Sand play therapy is considered a valuable form of psychological therapy by many mental health professionals. It gains popularity steadily worldwide. What lies behind this popularity?

History of Sand Play Therapy

Dora Kalff created this expressive therapy known as sand play therapy in the 1950s. Dora Kalff was a student of Carl Jung’s and a Jungian analyst from Switzerland. Drawing on Jungian ideas of child development, symbolism, and the unconscious, she created the technique to interact with children in a non-verbal and creative way. She began using the strategy with her clients and published other works. Other therapists quickly adopted the technique, and it began to spread globally. Play therapy, a branch of child psychology, and treating various mental health disorders are currently among its most common applications.

The theory originates from Jungian psychology and the study of how children grow and develop. The therapy involves using a sandbox and miniature figures to help clients convey their ideas, feelings, and experiences nonverbally. The therapist then uses this image as a springboard for further inquiry into the client’s subjective experience. 

For the most part, children are the target audience for sand play therapy, which is intended to help them process and gain insight into their feelings and experiences. However, we must acknowledge that Sand Play Therapy nowadays is popular with children and adults alike. 

How did Sand Play Therapy become so popular?

When clients participate in sand play therapy, they can express themselves in a safe and non-threatening environment without relying on words. Those who have trouble verbalizing their emotions may benefit from using miniature figures and a sandbox to create a visual picture of their inner world. But even if people don’t have difficulties expressing themselves verbally, creating and not having to talk is often refreshing. Working with miniatures in sand tray offers an opportunity for something new to enter the field of awareness and to be welcomed and processed; it allows an opportunity to direct attention to the object or a scene and to understand a problem or a challenge from a different angle. 

The popularity of sand play therapy can be traced back to a combination of factors. One is the increasing acknowledgement of the relevance of creative and symbolic approaches to understanding and processing emotions in therapy and the importance of nonverbal forms of expression. As the process of making the image in the sandbox is creative and symbolic, it can be therapeutic in and of itself. The therapist can get insight into the client’s inner world and feelings, thoughts, and experiences through sand play therapy, which can then steer the treatment session.

Further, sand play therapy’s success with kids has paved the way for its widespread adoption in child psychology. It also provides a secure space for kids to process their feelings and learn from their experiences when they encounter challenges.

The broad adoption of sand play therapy owes much to the findings of numerous research investigations. Anxiety, despair, trauma, and behavioural disorders are just some of the mental health areas in which sand play therapy has been demonstrated to help in children. According to research, adults have also benefited from sand play therapy, particularly those who have experienced traumatic events or who have trouble expressing themselves verbally. In addition, people who struggle with conventional talk therapy can benefit from this approach.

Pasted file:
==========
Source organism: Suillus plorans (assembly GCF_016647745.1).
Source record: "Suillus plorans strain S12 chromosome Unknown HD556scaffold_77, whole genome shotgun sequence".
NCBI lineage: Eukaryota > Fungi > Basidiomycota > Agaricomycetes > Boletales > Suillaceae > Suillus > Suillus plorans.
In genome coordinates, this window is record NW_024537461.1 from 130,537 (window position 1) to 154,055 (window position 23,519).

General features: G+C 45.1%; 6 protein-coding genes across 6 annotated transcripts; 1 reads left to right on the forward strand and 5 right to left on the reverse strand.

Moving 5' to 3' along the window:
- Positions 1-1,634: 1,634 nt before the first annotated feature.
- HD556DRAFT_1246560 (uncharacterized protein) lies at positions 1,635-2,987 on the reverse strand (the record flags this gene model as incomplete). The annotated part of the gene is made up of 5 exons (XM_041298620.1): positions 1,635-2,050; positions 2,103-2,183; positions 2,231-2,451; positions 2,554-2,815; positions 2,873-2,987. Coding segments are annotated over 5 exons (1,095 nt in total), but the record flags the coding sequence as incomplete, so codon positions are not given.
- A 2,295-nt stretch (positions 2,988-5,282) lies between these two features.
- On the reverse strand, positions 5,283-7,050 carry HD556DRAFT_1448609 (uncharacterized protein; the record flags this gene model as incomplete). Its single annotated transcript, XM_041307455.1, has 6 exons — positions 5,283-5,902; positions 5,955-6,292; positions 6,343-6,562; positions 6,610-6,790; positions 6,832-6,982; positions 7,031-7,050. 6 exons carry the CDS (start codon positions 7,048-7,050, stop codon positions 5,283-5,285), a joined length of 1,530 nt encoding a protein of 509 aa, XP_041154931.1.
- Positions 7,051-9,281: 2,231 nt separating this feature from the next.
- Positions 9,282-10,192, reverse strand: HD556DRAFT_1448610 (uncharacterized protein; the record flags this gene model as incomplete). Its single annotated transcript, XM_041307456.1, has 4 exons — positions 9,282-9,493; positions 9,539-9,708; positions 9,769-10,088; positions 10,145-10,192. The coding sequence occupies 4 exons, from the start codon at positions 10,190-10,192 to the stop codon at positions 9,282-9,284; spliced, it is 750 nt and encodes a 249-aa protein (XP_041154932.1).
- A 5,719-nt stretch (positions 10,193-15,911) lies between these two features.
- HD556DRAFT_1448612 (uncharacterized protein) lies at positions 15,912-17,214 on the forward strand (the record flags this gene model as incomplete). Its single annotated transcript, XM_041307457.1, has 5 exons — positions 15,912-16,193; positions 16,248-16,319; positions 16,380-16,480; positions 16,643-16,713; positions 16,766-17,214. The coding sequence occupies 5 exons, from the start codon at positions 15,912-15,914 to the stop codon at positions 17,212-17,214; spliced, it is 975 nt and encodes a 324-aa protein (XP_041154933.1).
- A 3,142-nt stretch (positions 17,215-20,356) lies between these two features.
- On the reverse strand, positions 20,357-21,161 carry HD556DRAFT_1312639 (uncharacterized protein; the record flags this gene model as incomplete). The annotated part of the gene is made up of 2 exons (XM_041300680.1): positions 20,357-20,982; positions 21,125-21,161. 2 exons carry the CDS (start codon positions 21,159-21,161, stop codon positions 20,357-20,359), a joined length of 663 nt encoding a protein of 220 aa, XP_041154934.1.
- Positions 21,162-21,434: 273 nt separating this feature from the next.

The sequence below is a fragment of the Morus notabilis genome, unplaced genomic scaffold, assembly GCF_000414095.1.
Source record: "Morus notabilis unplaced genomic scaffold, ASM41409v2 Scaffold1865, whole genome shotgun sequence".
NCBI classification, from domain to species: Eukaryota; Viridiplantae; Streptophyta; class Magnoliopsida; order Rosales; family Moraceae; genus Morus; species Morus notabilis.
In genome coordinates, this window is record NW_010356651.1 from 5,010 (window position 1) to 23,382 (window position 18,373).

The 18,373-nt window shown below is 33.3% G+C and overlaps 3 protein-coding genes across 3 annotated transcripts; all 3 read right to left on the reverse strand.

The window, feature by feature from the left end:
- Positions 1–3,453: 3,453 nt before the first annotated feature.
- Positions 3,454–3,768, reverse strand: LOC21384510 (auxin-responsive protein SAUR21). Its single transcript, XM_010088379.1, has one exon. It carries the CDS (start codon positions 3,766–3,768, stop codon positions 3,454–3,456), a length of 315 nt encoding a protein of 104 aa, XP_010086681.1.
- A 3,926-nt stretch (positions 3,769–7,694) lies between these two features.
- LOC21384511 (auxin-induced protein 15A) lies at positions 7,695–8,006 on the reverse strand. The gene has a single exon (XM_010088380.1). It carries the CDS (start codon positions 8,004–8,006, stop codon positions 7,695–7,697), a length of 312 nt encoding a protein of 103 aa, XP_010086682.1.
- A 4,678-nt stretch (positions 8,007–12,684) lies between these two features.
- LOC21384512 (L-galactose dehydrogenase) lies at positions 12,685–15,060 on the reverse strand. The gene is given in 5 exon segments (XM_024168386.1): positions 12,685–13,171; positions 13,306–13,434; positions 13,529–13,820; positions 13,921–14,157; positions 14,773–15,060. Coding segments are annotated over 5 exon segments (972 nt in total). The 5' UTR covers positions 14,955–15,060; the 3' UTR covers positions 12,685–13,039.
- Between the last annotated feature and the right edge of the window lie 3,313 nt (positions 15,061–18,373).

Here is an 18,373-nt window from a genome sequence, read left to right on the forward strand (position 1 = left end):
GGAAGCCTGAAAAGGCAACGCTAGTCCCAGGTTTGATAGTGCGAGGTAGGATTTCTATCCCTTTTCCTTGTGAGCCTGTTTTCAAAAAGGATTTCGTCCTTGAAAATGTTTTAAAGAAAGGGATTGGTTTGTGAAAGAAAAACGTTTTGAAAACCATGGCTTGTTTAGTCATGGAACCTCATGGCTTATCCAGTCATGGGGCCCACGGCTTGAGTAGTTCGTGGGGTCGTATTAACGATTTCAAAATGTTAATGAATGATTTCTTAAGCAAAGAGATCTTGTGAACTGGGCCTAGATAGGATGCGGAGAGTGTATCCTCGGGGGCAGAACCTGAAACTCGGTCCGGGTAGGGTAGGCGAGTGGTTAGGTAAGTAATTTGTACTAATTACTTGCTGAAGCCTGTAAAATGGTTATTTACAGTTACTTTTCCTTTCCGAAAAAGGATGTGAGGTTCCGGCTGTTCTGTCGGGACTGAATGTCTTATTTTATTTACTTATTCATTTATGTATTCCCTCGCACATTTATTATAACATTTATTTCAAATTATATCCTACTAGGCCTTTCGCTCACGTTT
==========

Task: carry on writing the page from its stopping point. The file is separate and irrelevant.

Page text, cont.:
Another reason for sand play therapy’s widespread acceptance is its flexibility; this form of treatment may be modified for use with any age group, from toddlers to adults. In addition, it can function as a single treatment or as part of an overall therapeutic regimen.

Last but not least, sand play therapy is becoming more common as therapists learn to incorporate the technique into their sessions. More and more people will be exposed to the approach as more therapists receive training.

In conclusion 

Clients can get insight into the link between their outer environment and their inner world with the help of sand play therapy and an appropriate therapist. They gain the confidence to make real-life adjustments after effecting shifts in their fantasy world. It’s best to consult with a registered mental health professional to determine if sand play therapy is best for you. 

At Blue Horizon Counselling, we offer sand play therapy, among other modalities. Children and adults who have experienced traumatic events in the past, including post-traumatic stress disorder and acute post-traumatic stress, and people who experience grief and loss, anxiety, and depression, can benefit from this approach. If you are struggling and seeking help, reach out today by calling 0403866997 or clicking here to arrange your initial appointment.

We look forward to working with you and helping you achieve your goals.


Kalff, D. M. (2003). Sandplay: A psychotherapeutic approach to the psyche. Temenos Press. 5-15.

Harter, S. (1977). A cognitive-developmental approach to children’s expression of conflicting feelings and a technique to facilitate such expression in play therapy. Journal of Consulting and Clinical Psychology, 45(3), 417-432.

Homeyer, L. E., & Sweeney, D. S. (2016). Sandtray therapy: A practical manual. Routledge.